Those Little Yeasties


s the days get hotter, the harvest gets closer and the more a winemaker starts thinking about making wine. The first step to making quality wine is to start with good fruit – fruit that is ripe, undamaged, proper terroir and has the right balance of acids, sugars, and is mature. The grower is busy making sure the fruit is protected from the sun, bugs, rot, mold, mildew, critters and hydration and the winemaker is planning his strategies.

The basic process of making wine is to “ferment” the fruit into wine. The primary actors during this process are billions of yeast cells hungrily eating up the sugars and converting them to alcohol (not to get gross, but alcohol is their waste product), carbon dioxide, and heat all while procreating like crazy.

There is a lot of “activity/magic” that goes into “fermentation” and for each batch, the winemaker has to pull out their tricks and techniques in the attempt to make the “perfect” bottle of wine. Wine ferments for about 10 days and during the process heat is generated that need to be managed, carbon dioxide is produced and need to be managed, yeast needs to be managed, and temperature needs to be managed. Failure to manage any of these aspects will degrade the quality of the wine.

It is the yeast who need to be kept happy the most. Unhappy yeast will produce all kinds of “funky” flavors and aromas – so you have to keep them happy. Keeping yeast happy is similar to the “Goldilocks and the 3 Bears” fable. Not too hot, nor too cold. Not super low pH, nor super high. Not too much oxygen but enough. Not too much alcohol and enough sugar. Not too many nutrients, but just enough (maybe a little lean actually). Not too much sulfur dioxide, but not too little. Not too fast and not too sluggish. And we won’t even get into matching the right yeast strain with the varietal, picking the right fermentation characteristics and restrictions and the secondary and tertiary side effects each strain has on the finished wine.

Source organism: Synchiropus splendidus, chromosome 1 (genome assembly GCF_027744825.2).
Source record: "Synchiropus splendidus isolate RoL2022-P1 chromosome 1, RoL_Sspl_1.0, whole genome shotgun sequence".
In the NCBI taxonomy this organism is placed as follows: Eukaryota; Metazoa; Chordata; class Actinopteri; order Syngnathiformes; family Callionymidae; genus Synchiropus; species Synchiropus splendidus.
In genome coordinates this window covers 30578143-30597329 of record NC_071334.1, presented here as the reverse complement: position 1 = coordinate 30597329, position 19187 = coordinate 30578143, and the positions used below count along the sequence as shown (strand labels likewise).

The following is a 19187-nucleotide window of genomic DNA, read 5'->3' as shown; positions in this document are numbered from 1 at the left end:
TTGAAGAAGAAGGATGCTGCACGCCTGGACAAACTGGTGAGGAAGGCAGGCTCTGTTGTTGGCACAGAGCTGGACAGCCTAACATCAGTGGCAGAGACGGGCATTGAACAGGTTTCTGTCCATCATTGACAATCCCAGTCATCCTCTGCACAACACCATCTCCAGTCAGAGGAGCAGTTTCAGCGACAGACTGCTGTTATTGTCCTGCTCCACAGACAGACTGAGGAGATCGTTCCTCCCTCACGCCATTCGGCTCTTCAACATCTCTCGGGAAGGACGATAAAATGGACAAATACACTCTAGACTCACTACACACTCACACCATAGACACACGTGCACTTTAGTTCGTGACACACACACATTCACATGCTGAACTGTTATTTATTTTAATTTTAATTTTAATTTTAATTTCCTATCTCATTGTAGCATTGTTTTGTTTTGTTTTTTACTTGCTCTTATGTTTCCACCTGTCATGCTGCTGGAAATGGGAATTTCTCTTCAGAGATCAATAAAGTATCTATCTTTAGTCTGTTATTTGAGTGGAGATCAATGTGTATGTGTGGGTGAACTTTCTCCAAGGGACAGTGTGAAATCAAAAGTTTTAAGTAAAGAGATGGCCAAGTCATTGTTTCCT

The kicker is – they don’t speak your language and so you have to learn to speak Yeastie – get it wrong (improperly conjugate your verbs or lack proper grammatical rules) and they will complain, throw a fit and produce something you don’t want to drink.

So how do you learn to speak Yeastie? You have to learn their behavior and what they like and don’t like and adjust as needed. Knowledge, patience, practice, and trial/error is all you have along with a gut feeling and a stout resolution – other than that its simple!

Making wine is a great lesson in life. It doesn’t matter how much you know, who you know, what types of toys you have, what you say, or money in the bank – the only thing that really matters is what you do in life – doesn’t matter if it is for the stranger on the street, you family or a colony of billions of yeast – always do your very best (and don’t piss off the yeast).